Treating Head and Neck Cancer: The Power of a Multi-Specialty Team and Staying Informed

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Topics include: Living Well and Understanding

At the 2017 ASCO meeting in Chicago, Host Andrew Schorr chats with head and neck cancer expert Dr. Ezra Cohen about updates for patients at this year's conference. Dr. Cohen is the Associate Director of the Moores Cancer Center and is also a Professor of Medicine at UC San Diego Health. Dr. Cohen says that researchers have realized that there are two types of head and neck cancer, one that is associated with tobacco primarily and the other being associated with human papillomavirus (HPV), which is a discovery that will help create better defined treatments for both types of head and neck cancer. Dr. Cohen relays encouraging news from the meeting such as newly approved immunotherapy treatments for patients with head and neck cancer, prevention through vaccination, refining therapies, and the benefits of working with a multi-disciplinary team for treatment.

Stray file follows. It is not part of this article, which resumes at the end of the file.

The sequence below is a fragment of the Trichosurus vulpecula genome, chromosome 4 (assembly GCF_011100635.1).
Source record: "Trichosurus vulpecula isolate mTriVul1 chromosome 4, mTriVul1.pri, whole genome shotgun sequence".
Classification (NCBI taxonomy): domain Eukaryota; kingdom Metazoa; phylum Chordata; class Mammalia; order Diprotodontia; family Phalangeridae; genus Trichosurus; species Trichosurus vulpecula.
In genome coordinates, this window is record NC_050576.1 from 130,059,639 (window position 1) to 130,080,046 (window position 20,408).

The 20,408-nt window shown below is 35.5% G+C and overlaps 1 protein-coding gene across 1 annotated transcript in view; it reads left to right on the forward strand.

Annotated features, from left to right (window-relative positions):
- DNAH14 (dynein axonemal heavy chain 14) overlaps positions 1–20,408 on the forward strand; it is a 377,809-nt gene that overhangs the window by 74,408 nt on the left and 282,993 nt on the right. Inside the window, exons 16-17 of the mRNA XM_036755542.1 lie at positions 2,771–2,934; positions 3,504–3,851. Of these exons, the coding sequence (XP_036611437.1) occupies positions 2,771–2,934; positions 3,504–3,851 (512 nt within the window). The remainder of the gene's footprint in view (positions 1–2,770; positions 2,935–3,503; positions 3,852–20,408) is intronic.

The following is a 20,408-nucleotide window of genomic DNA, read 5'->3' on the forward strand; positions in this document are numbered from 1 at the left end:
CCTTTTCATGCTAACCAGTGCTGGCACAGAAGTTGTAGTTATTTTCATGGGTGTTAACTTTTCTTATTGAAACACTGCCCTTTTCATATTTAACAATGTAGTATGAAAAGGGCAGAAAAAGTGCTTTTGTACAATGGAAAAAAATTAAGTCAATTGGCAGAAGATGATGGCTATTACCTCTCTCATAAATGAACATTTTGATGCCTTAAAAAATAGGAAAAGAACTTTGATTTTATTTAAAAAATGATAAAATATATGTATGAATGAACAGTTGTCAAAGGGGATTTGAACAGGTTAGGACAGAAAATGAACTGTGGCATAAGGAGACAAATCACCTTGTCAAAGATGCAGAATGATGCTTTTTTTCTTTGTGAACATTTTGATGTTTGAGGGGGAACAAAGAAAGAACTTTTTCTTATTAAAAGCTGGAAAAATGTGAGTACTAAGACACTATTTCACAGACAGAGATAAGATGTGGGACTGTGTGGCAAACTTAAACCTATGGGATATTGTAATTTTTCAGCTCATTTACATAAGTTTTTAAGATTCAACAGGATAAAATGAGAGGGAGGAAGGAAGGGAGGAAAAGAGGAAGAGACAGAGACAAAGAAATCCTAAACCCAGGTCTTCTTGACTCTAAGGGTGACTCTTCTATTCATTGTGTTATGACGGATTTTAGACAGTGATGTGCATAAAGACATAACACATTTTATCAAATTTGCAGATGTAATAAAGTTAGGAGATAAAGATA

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Please remember the opinions expressed on Patient Power are not necessarily the views of our sponsors, contributors, partners or Patient Power. Our discussions are not a substitute for seeking medical advice or care from your own doctor. That’s how you’ll get care that’s most appropriate for you. 

Andrew Schorr:

Hello and welcome to Patient Power.  On location in Chicago at the ASCO, American Society of Clinical Oncology, meeting, I'm Andrew Schorr.  I'm with a noted expert in head and neck cancer.  That's Dr. Ezra Cohen, who is the Associate Director of the Moores Cancer Center at UC San Diego.  That's where I get treatment as well for cancer.  Thank you so much for being with us.  

Dr. Cohen:

Thank you, Andrew.  It's a pleasure.  

Andrew Schorr:

Dr. Cohen, so head and neck cancer is pretty scary when people are diagnosed, and there are different types, of course.  And there have been fears depending on what it is, oh, my God, am I going to be disfigured by surgery, or are there medications that can maybe help get at the cancer and help me live longer and live better?  Any updates from this meeting?  And how are we doing generally, too?